“HALT!” Nerikare bellowed as his gryphon mount dive-bombed the demons crawling on the deck of the sailing boat. “YOU ARE ARRESTED IN THE NAME OF THE KING OF NERN!”

“Wait, no!” I shouted at my unwise apprentice, too late. The moment Nerikare and his mount attacked the demons on the deck, the sailors in the rigging cut one of the sails loose. In a swift, coordinated motion, the sailors worked together to collapse the heavy, fire-proof canvas sail over Nerikare, trapping him and his gryphon both. I pulled back from the boat, getting to a safe distance. “Damn it, boy!”

Now that the situation was under control, Madam Prince strutted onto the deck, sword in hand. She walked over to the struggling form of gryphon and boy, and with one quick cutlass strike reduced it to just boy. She pressed her blade against Nerikare’s neck, making him go motionless. Her demons took that opportunity to strip him of weapons and bind his hands and feet.

“Master Quintus!” Lady Prince shouted, turning to face me. “It seems I have taken your squire as a guest. We will be leaving the port now, and you will not be stopping me.”

I curled my hands around my reins, furious.

“I know you have a speaking stone. Get me in contact with the boy’s father,” the Lady demanded. “I want our good king to know I have his son hostage. I expect his navy will not follow us when we leave port. We’ll discuss a ransom when we’re safely out of here.”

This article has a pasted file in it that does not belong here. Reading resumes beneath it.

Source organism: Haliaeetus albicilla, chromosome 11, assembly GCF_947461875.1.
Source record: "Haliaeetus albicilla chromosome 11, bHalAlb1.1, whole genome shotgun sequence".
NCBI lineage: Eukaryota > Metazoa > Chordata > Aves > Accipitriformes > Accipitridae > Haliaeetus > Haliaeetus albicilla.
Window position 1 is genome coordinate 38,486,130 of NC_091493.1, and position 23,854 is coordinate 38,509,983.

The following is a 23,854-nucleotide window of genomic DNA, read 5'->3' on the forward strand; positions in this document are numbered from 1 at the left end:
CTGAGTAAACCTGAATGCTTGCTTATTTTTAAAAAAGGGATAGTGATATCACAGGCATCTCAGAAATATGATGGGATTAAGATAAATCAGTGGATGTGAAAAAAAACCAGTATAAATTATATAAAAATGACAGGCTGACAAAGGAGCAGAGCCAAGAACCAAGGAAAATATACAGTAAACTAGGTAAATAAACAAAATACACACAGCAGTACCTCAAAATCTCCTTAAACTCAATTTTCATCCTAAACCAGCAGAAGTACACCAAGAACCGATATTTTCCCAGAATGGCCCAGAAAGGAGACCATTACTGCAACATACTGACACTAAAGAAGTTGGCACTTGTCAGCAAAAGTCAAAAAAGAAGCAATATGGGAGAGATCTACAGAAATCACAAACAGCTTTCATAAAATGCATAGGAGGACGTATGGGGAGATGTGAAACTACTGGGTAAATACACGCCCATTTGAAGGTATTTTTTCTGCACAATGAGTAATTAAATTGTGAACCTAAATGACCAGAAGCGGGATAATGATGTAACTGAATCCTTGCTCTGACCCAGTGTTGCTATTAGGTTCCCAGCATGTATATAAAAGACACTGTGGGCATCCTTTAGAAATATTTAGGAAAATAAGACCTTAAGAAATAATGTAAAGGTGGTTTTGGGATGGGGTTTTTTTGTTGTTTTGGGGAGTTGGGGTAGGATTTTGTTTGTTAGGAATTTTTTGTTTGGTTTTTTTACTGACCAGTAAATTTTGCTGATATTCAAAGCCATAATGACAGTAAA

I grabbed my speaking stone, and made the call to the King.

“Quintus? This better be good,” Imhotep’s voice answered through the speaking stone’s harmonic crystal. “You interrupted me mid meal.”

“Your son and I tracked down the Syndicate. It’s Lady Prince and Lord Josefus,” I told my employer. “The good news is that we have them cornered. They’re in Lord Josefus’ pleasure barque. The bad news is that Nerikare was taken hostage. The Syndicate demands that you let the pleasure barque out of the port.”

“Quintus, here are your orders: stall for as long as you can. I’m sending my navy around to catch them the moment they leave port,” he told me, then he said to someone in the room with him, “____, deploy my Fangs. I want the navy ready to intercept Josefus’ boat when it leaves Nern.”

“But sir-! They threatened to kill your son if you send the navy after them!” I protested into the line.

“So what if they kill him? I have other sons,” my king said indifferently. “The Syndicate stole blood and souls from me, Quintus. Blood and souls; the currency of kingdoms. I cannot let this stand, or else others will think me weak. You will obey me, or you will die.”

The king hung up. I stared at the resonance crystal in the stone, stunned.

“Well?” The pirate queen asked, her sword pressing against my squire’s neck. “I’m waiting!”

I thought fast, and came to a conclusion.

“Let me take his place!” I shouted to Lady Prince. I landed Agapios and dismounted.

“You what?” She called back, baffled, as I took off my sword and dropped it to the ground.

“Trade me for my squire,” I shouted back, sloughing off my plate armor and dropping my trinkets and tools of battle. “The king is fine with you killing his son. Take me instead.”